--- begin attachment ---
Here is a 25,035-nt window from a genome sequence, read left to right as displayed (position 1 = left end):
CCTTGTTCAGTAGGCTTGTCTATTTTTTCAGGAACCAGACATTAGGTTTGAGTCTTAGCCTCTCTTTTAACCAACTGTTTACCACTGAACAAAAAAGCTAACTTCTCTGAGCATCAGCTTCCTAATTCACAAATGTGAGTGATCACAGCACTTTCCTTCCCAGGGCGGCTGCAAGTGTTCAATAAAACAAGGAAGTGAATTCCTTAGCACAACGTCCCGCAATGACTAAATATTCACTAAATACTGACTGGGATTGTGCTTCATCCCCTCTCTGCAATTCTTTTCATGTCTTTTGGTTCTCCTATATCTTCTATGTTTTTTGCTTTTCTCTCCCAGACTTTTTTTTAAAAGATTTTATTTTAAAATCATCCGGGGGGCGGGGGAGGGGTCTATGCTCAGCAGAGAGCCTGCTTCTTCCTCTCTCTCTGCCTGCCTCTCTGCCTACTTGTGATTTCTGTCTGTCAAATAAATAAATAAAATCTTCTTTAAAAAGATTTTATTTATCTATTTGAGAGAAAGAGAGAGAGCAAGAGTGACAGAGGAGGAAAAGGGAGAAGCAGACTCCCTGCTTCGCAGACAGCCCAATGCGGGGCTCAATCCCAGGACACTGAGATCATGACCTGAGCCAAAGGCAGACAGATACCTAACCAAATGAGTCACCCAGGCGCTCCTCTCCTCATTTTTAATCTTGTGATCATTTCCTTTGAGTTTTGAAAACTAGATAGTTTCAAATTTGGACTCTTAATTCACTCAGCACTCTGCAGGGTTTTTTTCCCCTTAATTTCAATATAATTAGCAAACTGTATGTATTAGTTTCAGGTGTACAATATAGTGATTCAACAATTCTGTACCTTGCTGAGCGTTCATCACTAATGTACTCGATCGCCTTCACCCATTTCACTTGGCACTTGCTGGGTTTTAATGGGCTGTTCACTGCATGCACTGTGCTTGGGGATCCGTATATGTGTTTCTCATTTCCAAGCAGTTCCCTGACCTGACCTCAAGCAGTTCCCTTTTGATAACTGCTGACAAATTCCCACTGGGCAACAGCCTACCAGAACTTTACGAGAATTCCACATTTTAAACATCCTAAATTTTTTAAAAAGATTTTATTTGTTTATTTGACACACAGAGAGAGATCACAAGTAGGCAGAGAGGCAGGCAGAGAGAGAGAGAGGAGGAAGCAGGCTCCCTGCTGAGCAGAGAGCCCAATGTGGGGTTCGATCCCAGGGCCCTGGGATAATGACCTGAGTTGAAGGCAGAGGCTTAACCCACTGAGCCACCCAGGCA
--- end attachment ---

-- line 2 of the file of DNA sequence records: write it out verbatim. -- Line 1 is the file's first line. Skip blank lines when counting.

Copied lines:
CCTTGTTCAGTAGGCTTGTCTATTTTTTCAGGAACCAGACATTAGGTTTGAGTCTTAGCCTCTCTTTTAACCAACTGTTTACCACTGAACAAAAAAGCTAACTTCTCTGAGCATCAGCTTCCTAATTCACAAATGTGAGTGATCACAGCACTTTCCTTCCCAGGGCGGCTGCAAGTGTTCAATAAAACAAGGAAGTGAATTCCTTAGCACAACGTCCCGCAATGACTAAATATTCACTAAATACTGACTGGGATTGTGCTTCATCCCCTCTCTGCAATTCTTTTCATGTCTTTTGGTTCTCCTATATCTTCTATGTTTTTTGCTTTTCTCTCCCAGACTTTTTTTTAAAAGATTTTATTTTAAAATCATCCGGGGGGCGGGGGAGGGGTCTATGCTCAGCAGAGAGCCTGCTTCTTCCTCTCTCTCTGCCTGCCTCTCTGCCTACTTGTGATTTCTGTCTGTCAAATAAATAAATAAAATCTTCTTTAAAAAGATTTTATTTATCTATTTGAGAGAAAGAGAGAGAGCAAGAGTGACAGAGGAGGAAAAGGGAGAAGCAGACTCCCTGCTTCGCAGACAGCCCAATGCGGGGCTCAATCCCAGGACACTGAGATCATGACCTGAGCCAAAGGCAGACAGATACCTAACCAAATGAGTCACCCAGGCGCTCCTCTCCTCATTTTTAATCTTGTGATCATTTCCTTTGAGTTTTGAAAACTAGATAGTTTCAAATTTGGACTCTTAATTCACTCAGCACTCTGCAGGGTTTTTTTCCCCTTAATTTCAATATAATTAGCAAACTGTATGTATTAGTTTCAGGTGTACAATATAGTGATTCAACAATTCTGTACCTTGCTGAGCGTTCATCACTAATGTACTCGATCGCCTTCACCCATTTCACTTGGCACTTGCTGGGTTTTAATGGGCTGTTCACTGCATGCACTGTGCTTGGGGATCCGTATATGTGTTTCTCATTTCCAAGCAGTTCCCTGACCTGACCTCAAGCAGTTCCCTTTTGATAACTGCTGACAAATTCCCACTGGGCAACAGCCTACCAGAACTTTACGAGAATTCCACATTTTAAACATCCTAAATTTTTTAAAAAGATTTTATTTGTTTATTTGACACACAGAGAGAGATCACAAGTAGGCAGAGAGGCAGGCAGAGAGAGAGAGAGGAGGAAGCAGGCTCCCTGCTGAGCAGAGAGCCCAATGTGGGGTTCGATCCCAGGGCCCTGGGATAATGACCTGAGTTGAAGGCAGAGGCTTAACCCACTGAGCCACCCAGGCA